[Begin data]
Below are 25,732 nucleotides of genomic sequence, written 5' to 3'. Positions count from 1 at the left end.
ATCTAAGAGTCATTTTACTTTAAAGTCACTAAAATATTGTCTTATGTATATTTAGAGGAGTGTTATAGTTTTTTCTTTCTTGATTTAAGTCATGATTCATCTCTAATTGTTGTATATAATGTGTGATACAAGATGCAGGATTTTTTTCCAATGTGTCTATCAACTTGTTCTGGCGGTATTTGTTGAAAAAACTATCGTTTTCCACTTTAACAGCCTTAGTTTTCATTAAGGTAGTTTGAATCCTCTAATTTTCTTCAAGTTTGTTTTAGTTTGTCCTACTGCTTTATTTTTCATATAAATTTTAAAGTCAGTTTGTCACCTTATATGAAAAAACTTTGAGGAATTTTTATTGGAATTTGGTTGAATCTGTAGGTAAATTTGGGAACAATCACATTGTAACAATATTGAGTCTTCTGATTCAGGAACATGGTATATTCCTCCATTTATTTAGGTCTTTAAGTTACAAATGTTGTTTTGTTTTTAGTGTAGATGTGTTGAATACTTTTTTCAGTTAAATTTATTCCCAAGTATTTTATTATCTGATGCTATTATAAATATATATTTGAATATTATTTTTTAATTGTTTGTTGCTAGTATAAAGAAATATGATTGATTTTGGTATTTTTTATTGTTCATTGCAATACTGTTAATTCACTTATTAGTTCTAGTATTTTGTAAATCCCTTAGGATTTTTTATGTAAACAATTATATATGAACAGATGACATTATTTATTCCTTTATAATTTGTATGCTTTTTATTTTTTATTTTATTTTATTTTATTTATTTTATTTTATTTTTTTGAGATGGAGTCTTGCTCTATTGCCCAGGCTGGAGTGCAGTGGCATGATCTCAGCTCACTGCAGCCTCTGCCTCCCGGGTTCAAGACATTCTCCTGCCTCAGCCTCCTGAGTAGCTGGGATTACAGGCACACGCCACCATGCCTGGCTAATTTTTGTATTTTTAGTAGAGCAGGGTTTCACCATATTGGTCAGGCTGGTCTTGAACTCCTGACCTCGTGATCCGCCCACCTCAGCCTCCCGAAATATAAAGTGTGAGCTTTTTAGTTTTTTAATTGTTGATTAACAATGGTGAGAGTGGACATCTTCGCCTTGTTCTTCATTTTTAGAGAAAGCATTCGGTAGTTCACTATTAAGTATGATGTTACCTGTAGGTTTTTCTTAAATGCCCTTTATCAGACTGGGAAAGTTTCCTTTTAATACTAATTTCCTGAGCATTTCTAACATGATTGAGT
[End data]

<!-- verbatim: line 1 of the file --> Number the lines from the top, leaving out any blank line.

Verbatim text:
Below are 25,732 nucleotides of genomic sequence, written 5' to 3'. Positions count from 1 at the left end.